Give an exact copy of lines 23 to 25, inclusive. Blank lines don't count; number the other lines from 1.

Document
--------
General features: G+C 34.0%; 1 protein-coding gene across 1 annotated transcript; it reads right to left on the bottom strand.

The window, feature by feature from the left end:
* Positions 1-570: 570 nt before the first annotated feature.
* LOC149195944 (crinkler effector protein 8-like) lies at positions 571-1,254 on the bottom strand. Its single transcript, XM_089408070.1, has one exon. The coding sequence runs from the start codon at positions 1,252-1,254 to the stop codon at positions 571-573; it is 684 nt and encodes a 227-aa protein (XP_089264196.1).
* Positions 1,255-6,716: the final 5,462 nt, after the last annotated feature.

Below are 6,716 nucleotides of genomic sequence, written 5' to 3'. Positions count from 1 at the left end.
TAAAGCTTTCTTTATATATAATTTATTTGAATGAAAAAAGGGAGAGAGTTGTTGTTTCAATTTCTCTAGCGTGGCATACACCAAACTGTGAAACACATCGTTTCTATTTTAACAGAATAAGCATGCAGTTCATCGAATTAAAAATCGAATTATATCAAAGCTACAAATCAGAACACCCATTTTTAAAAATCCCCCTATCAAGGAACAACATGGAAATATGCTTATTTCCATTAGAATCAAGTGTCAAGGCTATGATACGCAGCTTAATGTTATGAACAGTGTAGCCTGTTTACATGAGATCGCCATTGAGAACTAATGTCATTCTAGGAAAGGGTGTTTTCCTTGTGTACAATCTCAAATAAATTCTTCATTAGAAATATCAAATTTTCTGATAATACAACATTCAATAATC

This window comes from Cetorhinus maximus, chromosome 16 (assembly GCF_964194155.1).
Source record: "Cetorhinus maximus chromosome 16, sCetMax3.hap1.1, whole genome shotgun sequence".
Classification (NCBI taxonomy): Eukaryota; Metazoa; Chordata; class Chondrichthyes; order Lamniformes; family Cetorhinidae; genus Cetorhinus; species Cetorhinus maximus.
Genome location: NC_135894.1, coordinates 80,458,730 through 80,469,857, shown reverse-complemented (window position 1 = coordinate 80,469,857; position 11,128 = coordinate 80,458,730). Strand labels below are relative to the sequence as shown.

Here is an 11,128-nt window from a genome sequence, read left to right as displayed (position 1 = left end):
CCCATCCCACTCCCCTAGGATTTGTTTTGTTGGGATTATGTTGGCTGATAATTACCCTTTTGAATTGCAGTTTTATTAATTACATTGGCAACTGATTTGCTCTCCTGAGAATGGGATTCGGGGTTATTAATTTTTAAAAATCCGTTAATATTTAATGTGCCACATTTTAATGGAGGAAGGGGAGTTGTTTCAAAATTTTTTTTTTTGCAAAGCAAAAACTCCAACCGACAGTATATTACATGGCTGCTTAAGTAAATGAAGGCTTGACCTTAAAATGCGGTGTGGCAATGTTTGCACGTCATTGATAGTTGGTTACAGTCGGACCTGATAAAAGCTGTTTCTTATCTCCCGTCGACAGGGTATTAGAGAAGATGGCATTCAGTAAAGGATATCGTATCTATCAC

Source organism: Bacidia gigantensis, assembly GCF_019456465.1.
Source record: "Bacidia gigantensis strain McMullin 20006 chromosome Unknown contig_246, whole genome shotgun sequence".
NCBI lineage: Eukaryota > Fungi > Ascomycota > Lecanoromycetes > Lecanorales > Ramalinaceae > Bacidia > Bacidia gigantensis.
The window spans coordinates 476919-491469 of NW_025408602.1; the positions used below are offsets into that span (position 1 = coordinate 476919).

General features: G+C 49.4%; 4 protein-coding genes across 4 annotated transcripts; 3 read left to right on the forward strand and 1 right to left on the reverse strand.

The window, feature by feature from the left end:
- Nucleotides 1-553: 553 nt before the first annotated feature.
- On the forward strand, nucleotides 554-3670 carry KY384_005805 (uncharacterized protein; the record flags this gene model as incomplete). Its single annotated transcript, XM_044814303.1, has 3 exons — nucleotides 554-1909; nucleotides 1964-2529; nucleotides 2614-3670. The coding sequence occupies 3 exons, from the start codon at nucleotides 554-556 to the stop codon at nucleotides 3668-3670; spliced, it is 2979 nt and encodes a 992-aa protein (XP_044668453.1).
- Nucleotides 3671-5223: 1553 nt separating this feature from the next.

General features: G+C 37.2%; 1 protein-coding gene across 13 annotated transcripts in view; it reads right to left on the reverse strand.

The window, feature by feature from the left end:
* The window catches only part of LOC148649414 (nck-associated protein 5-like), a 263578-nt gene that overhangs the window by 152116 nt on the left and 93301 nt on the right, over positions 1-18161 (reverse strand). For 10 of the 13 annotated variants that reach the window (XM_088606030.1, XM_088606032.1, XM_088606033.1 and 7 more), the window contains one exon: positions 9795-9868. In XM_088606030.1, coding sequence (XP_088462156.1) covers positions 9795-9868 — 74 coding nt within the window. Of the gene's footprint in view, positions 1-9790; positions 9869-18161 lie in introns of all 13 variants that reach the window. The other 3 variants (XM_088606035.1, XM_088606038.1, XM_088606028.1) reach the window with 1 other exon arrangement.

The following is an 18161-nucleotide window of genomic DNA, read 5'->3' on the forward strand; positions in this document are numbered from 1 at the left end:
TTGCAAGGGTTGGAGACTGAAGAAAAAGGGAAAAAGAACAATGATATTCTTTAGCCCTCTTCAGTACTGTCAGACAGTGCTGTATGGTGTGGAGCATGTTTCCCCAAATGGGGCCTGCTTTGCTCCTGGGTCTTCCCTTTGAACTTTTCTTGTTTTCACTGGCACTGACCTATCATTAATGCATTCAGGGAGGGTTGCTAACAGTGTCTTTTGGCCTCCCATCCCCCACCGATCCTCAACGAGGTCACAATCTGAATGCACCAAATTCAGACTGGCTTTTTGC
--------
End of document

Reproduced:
General features: G+C 37.2%; 1 protein-coding gene across 13 annotated transcripts in view; it reads right to left on the reverse strand.

The window, feature by feature from the left end:
* The window catches only part of LOC148649414 (nck-associated protein 5-like), a 263578-nt gene that overhangs the window by 152116 nt on the left and 93301 nt on the right, over positions 1-18161 (reverse strand). For 10 of the 13 annotated variants that reach the window (XM_088606030.1, XM_088606032.1, XM_088606033.1 and 7 more), the window contains one exon: positions 9795-9868. In XM_088606030.1, coding sequence (XP_088462156.1) covers positions 9795-9868 — 74 coding nt within the window. Of the gene's footprint in view, positions 1-9790; positions 9869-18161 lie in introns of all 13 variants that reach the window. The other 3 variants (XM_088606035.1, XM_088606038.1, XM_088606028.1) reach the window with 1 other exon arrangement.